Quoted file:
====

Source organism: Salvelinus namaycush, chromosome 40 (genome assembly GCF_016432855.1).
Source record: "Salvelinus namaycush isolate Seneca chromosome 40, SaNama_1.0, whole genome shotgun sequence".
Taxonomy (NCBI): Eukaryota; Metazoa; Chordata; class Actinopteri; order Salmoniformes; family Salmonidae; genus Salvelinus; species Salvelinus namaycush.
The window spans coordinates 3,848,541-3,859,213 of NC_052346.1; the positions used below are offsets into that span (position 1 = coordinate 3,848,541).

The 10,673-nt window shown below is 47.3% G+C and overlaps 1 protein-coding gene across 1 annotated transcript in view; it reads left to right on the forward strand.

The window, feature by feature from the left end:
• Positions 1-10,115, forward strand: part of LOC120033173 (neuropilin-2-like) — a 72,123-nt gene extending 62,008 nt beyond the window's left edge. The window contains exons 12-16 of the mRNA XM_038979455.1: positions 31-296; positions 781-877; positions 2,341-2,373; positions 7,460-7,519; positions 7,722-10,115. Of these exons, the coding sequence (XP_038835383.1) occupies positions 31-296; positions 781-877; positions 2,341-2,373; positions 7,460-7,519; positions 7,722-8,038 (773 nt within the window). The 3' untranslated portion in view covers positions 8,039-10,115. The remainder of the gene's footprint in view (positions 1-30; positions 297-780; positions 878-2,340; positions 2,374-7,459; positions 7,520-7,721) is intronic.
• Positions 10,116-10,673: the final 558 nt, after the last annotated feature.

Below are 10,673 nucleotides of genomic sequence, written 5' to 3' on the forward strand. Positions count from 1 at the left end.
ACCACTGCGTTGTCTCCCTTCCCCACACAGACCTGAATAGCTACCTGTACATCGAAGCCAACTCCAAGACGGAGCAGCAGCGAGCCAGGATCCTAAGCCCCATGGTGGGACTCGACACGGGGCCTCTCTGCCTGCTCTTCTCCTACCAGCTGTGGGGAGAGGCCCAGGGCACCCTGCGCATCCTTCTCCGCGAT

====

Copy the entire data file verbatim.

Source organism: Salvelinus namaycush, chromosome 40 (genome assembly GCF_016432855.1).
Source record: "Salvelinus namaycush isolate Seneca chromosome 40, SaNama_1.0, whole genome shotgun sequence".
Taxonomy (NCBI): Eukaryota; Metazoa; Chordata; class Actinopteri; order Salmoniformes; family Salmonidae; genus Salvelinus; species Salvelinus namaycush.
The window spans coordinates 3,848,541-3,859,213 of NC_052346.1; the positions used below are offsets into that span (position 1 = coordinate 3,848,541).

The 10,673-nt window shown below is 47.3% G+C and overlaps 1 protein-coding gene across 1 annotated transcript in view; it reads left to right on the forward strand.

The window, feature by feature from the left end:
• Positions 1-10,115, forward strand: part of LOC120033173 (neuropilin-2-like) — a 72,123-nt gene extending 62,008 nt beyond the window's left edge. The window contains exons 12-16 of the mRNA XM_038979455.1: positions 31-296; positions 781-877; positions 2,341-2,373; positions 7,460-7,519; positions 7,722-10,115. Of these exons, the coding sequence (XP_038835383.1) occupies positions 31-296; positions 781-877; positions 2,341-2,373; positions 7,460-7,519; positions 7,722-8,038 (773 nt within the window). The 3' untranslated portion in view covers positions 8,039-10,115. The remainder of the gene's footprint in view (positions 1-30; positions 297-780; positions 878-2,340; positions 2,374-7,459; positions 7,520-7,721) is intronic.
• Positions 10,116-10,673: the final 558 nt, after the last annotated feature.

Below are 10,673 nucleotides of genomic sequence, written 5' to 3' on the forward strand. Positions count from 1 at the left end.
ACCACTGCGTTGTCTCCCTTCCCCACACAGACCTGAATAGCTACCTGTACATCGAAGCCAACTCCAAGACGGAGCAGCAGCGAGCCAGGATCCTAAGCCCCATGGTGGGACTCGACACGGGGCCTCTCTGCCTGCTCTTCTCCTACCAGCTGTGGGGAGAGGCCCAGGGCACCCTGCGCATCCTTCTCCGCGAT